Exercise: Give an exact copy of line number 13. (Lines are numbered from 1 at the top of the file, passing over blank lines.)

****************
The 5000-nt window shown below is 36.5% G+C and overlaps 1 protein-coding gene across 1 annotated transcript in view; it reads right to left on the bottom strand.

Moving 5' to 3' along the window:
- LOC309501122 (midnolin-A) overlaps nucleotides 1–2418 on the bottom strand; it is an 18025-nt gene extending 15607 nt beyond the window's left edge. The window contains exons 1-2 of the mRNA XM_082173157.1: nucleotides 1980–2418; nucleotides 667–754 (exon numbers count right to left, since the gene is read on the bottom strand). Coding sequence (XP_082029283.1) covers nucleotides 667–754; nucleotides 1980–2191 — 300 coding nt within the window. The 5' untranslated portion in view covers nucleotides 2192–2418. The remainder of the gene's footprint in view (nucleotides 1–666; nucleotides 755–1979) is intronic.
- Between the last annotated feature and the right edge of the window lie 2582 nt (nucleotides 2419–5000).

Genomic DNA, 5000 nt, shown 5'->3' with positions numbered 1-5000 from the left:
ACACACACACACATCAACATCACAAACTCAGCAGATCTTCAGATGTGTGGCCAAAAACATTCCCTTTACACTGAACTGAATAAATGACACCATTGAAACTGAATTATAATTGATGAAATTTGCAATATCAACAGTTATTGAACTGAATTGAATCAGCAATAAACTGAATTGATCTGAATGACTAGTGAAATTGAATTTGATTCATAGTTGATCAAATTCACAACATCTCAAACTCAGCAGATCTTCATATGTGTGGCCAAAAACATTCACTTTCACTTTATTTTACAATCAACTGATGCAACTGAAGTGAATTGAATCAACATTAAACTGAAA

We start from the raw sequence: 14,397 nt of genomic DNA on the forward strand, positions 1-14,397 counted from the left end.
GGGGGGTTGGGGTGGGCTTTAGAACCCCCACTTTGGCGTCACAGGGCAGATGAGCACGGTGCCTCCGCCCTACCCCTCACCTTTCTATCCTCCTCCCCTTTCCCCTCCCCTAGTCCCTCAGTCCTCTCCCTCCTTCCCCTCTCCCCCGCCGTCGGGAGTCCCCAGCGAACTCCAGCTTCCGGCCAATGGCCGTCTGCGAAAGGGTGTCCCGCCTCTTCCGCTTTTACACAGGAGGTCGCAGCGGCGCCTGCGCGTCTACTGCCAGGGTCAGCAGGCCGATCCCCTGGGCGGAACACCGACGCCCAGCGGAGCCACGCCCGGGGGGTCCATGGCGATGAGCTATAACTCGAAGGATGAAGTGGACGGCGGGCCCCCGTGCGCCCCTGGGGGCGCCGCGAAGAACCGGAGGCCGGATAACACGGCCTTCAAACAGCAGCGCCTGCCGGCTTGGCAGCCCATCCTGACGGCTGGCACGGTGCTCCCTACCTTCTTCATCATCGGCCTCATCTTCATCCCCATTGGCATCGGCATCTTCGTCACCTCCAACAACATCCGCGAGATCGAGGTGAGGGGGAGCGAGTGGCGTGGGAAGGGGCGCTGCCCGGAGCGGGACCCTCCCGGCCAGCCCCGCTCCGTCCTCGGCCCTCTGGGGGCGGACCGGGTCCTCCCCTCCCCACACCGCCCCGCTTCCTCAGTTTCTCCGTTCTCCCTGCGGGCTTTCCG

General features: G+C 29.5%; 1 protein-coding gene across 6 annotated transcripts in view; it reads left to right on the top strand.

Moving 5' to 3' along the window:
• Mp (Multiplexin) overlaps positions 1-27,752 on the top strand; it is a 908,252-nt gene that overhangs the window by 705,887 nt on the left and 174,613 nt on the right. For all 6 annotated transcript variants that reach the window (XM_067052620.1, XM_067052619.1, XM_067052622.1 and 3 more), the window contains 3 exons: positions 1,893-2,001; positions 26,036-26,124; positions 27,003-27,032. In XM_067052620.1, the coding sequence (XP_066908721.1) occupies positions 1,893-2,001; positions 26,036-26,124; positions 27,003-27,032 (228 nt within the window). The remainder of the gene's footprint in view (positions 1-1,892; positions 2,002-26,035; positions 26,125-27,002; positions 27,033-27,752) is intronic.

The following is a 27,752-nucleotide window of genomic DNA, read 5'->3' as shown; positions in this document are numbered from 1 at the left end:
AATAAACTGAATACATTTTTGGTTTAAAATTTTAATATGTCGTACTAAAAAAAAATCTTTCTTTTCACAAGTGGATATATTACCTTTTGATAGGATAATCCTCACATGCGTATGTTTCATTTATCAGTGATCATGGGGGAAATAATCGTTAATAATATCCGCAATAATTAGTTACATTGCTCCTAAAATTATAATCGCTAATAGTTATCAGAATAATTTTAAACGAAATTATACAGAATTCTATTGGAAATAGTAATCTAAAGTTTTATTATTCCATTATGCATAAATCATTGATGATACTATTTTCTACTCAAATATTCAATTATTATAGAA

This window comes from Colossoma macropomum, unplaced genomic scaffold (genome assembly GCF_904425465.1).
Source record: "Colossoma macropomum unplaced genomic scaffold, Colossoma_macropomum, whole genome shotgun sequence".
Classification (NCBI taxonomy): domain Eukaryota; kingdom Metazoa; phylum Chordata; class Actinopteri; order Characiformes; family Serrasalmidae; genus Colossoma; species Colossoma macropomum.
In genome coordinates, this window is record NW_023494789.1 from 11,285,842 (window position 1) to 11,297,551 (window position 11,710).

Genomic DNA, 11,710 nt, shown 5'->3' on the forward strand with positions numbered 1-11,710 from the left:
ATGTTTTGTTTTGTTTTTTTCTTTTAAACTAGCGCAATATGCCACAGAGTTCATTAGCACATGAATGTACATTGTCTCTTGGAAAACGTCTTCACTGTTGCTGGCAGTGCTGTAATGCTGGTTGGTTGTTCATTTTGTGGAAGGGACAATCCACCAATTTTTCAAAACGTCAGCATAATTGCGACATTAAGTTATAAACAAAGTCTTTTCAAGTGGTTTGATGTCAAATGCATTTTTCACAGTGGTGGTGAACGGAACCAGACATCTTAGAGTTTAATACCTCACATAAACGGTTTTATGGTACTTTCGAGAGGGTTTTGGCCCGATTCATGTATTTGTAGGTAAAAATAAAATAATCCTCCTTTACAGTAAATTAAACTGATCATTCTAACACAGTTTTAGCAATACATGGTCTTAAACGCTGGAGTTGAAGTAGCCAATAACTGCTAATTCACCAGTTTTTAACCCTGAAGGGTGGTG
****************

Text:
AATAAACTGAATACATTTTTGGTTTAAAATTTTAATATGTCGTACTAAAAAAAAATCTTTCTTTTCACAAGTGGATATATTACCTTTTGATAGGATAATCCTCACATGCGTATGTTTCATTTATCAGTGATCATGGGGGAAATAATCGTTAATAATATCCGCAATAATTAGTTACATTGCTCCTAAAATTATAATCGCTAATAGTTATCAGAATAATTTTAAACGAAATTATACAGAATTCTATTGGAAATAGTAATCTAAAGTTTTATTATTCCATTATGCATAAATCATTGATGATACTATTTTCTACTCAAATATTCAATTATTATAGAA